G20 leaders are celebrating a new agreement to strengthen the taxation of tech firms and create a global minimum tax, reached by 136 jurisdictions and brokered at the OECD. Numerous lower-income countries have expressed frustration that their influence was marginal and their demands rejected, but many have nonetheless signed up.
These negotiations reflect today’s political landscape, but resemble a century of international tax negotiations that have disadvantaged lower-income countries. As the organisation representing African tax authorities has argued, the continent is “beset by serious issues such as . . . tax treaties with no appropriate tax allocation rights.”
There are over a thousand bilateral treaties curtailing lower-income countries’ ability to tax foreign multinationals. In my book, Imposing Standards: The North-South Dimension to Global Tax Politics, I explain how this came about.
First, policymakers based their decisions on political priorities, oversimplifications and misapprehensions. In Zambia at the turn of the 1970s, a changing cast of politically-appointed Revenue Commissioners raced around Europe negotiating tax agreements in the hope that this would bring more investment. A government adviser told me: “a tax treaty…was seen at the time in the minds of policymakers as opening the door to the possibility of foreign investment… There wasn’t a very good awareness of the revenue consequences.”
Half a century later, as one African negotiator said, “African countries have been brainwashed into thinking that they need [tax] treaties, but they don’t.” This should lead us to question the new global deal: will developing countries be better off if they sign up?
The politics of expertise
Too little knowledge can be a dangerous thing, but tax knowledge embodies interests, typically those of capital-rich countries. Whether acquired through formal technical assistance and training or in the process of negotiating itself, the knowledge on offer to lower-income countries is imbued with ideas about the ‘acceptable’ way to tax multinationals.
In the 1970s, British officials wrote that the country’s expanding network of bilateral tax treaties was above all a means to “impose acceptable standards…in countries…where such standards would otherwise be absent.” When Vietnam opened to foreign investment in the 1990s, capital-exporting countries took advantage of officials’ lack of experience to lock the country into treaties based on OECD standards.
Lower-income countries must be capable of critically analysing international tax standards, as well as underlying premises about what it is ‘acceptable’. It will become increasingly difficult to defend ‘unilateral’ taxes on tech firms once the G20/OECD deal is in place, even if replacing them with international standards leaves a country worse off.
These dynamics mean that, while business power has played no small part in creating today’s international tax regime, it is most effective on the technical plane. In 1970s Britain, the Inland Revenue was pressured by other parts of government to sign tax treaties with countries that refused to accept OECD standards. The Inland Revenue’s opposition – endorsed, surprisingly, by senior tax officials in British businesses – was because “it is of little use to try to ‘educate’ developing countries…about acceptable international fiscal standards if, when it comes to the crunch, we are prepared to sacrifice principle in order to secure an agreement.”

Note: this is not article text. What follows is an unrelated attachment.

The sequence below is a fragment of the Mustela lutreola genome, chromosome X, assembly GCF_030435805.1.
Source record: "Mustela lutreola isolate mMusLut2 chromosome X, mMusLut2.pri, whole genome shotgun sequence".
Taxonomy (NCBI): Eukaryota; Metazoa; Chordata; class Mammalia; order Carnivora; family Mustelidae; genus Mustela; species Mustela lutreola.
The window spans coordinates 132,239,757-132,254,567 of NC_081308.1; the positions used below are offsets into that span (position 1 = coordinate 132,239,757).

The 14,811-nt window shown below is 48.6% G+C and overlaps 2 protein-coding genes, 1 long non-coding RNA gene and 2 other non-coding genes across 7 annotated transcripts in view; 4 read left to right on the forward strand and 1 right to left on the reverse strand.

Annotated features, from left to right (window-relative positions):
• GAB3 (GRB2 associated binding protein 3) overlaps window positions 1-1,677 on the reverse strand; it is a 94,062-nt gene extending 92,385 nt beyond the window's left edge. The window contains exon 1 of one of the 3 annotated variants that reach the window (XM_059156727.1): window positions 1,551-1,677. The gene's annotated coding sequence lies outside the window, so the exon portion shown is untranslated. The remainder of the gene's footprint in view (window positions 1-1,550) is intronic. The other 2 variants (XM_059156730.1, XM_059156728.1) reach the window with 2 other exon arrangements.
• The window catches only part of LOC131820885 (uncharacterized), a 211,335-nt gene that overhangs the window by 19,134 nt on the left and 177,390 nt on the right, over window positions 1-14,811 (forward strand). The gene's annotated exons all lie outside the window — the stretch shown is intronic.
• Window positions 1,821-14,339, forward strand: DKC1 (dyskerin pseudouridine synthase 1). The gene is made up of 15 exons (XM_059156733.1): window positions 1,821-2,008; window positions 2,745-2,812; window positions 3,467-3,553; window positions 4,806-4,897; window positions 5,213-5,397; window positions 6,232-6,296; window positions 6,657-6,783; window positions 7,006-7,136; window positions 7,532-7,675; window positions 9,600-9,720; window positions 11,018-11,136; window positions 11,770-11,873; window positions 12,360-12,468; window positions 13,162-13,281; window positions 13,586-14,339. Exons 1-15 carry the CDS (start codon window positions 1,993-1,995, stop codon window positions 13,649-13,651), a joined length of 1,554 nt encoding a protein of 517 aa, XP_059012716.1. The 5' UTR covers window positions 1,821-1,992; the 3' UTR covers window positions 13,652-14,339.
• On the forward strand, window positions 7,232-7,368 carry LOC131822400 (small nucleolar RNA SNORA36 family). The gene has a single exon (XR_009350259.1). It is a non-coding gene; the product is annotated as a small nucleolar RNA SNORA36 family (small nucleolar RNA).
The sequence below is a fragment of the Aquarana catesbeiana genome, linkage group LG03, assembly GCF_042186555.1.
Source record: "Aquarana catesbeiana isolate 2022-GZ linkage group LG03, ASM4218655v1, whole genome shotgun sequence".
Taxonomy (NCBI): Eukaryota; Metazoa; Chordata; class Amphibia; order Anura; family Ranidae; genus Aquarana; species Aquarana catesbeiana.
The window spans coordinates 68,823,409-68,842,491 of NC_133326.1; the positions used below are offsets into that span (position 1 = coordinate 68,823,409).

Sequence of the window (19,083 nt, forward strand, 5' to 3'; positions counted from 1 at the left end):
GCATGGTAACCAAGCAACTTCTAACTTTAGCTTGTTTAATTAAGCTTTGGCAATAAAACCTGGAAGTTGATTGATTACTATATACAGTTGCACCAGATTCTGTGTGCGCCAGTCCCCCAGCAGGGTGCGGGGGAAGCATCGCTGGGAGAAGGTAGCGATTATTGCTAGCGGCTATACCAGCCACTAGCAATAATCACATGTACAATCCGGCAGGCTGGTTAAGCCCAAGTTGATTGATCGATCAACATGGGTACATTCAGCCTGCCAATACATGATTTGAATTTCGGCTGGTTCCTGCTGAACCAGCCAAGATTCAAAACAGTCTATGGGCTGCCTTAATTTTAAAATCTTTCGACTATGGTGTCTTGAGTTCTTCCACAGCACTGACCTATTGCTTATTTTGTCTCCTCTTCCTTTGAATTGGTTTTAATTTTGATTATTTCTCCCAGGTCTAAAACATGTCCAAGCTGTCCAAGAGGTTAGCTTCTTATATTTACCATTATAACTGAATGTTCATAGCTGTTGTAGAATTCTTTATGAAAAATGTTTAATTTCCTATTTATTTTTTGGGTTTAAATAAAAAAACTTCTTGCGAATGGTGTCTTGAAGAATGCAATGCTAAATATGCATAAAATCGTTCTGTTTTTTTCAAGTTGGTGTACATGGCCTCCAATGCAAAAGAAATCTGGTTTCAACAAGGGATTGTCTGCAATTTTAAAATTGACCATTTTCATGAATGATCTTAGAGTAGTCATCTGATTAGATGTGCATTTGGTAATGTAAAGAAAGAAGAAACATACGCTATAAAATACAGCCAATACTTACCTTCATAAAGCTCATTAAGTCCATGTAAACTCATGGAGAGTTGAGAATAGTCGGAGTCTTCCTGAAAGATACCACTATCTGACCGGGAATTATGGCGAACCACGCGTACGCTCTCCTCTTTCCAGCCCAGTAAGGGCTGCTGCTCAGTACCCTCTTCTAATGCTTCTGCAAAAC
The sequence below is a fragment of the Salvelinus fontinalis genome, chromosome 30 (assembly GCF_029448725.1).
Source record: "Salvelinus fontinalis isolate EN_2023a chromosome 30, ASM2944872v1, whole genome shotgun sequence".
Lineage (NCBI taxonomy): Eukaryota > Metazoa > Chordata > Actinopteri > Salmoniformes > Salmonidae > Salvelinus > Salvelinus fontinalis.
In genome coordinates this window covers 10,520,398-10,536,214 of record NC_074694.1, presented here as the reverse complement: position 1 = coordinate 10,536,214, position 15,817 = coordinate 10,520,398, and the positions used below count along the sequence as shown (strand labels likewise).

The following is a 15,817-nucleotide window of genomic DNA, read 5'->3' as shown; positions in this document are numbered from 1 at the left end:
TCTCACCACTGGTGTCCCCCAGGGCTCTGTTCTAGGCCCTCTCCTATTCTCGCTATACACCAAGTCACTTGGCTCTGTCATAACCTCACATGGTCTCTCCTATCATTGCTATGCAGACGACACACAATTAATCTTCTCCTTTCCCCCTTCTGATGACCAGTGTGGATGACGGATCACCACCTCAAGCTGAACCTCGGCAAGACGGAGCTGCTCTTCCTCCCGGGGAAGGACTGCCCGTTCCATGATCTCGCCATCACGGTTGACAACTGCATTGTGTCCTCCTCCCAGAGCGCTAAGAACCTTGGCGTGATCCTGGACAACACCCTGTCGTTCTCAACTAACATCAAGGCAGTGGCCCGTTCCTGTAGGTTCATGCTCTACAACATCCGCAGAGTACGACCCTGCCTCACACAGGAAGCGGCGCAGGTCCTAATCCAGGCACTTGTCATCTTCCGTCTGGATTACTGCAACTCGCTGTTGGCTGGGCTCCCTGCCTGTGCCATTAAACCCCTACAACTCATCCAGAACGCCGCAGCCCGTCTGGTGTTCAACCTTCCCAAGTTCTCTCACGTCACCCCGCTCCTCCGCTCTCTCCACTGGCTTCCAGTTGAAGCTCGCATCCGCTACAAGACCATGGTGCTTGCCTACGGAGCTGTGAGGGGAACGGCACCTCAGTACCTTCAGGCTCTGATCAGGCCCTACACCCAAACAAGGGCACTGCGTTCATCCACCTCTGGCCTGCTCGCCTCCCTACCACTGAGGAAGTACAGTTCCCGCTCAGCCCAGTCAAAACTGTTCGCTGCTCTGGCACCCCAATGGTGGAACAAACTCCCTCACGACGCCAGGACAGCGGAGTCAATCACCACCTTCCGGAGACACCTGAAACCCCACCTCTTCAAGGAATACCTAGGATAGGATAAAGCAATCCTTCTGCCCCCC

The power balance between political actors and technicians is shaped by the institutions of government. While the British technocrats prevailed in this cross-government struggle, in lower-income countries they often lose. For example, in Zambia during the 2000s, political priorities produced treaties with tax havens such as Mauritius, while leaving problematic older treaties untouched. This situation has improved in recent years as technocratic and political priorities aligned.
A final point concerns historical disadvantage. Few tax negotiations begin from a blank slate: instead, incremental changes are layered on top of each other, anchored by the authoritative status of the OECD-dominated status quo. When lower-income countries gain a seat at the global table, they must advocate for changes to that status quo, a harder task than defending it. This dynamic has persisted since the earliest negotiations in the 1920s. At national level, great negotiating skill is frequently undermined by the precedent of poorly negotiated past treaties.
How can lower-income countries overcome these barriers?
First, by expanding the pool of expertise so that critical perspectives gain momentum, and the existing monopoly on authoritative forms of tax knowledge is broken. In Imposing Standards, I cite Cambodia as an example of a country that invested in technical capacity before negotiating, developing a position and model that matched its own priorities.
Second, through technocrats and their political principals working together, so that lower-income countries’ negotiating positions combine the best expertise with political backing. Nigeria’s firm stance against the global tax deal is a good example of this.
Third, stronger democratic oversight of international tax negotiations will, if anything, strengthen negotiators’ hands. A high court challenge in Kenya, for example, means that the government will now ratify tax treaties with public consultation and parliamentary scrutiny.
Many representatives from lower-income countries seem disenchanted with recent negotiations at the OECD, with some countries deciding to go their own way. At the same time, the new members of the UN Tax Committee recently agreed an ambitious plan of work for the next four years. Perhaps this will herald a turning of the tide against the tax standards that for so long powerful states have imposed on others?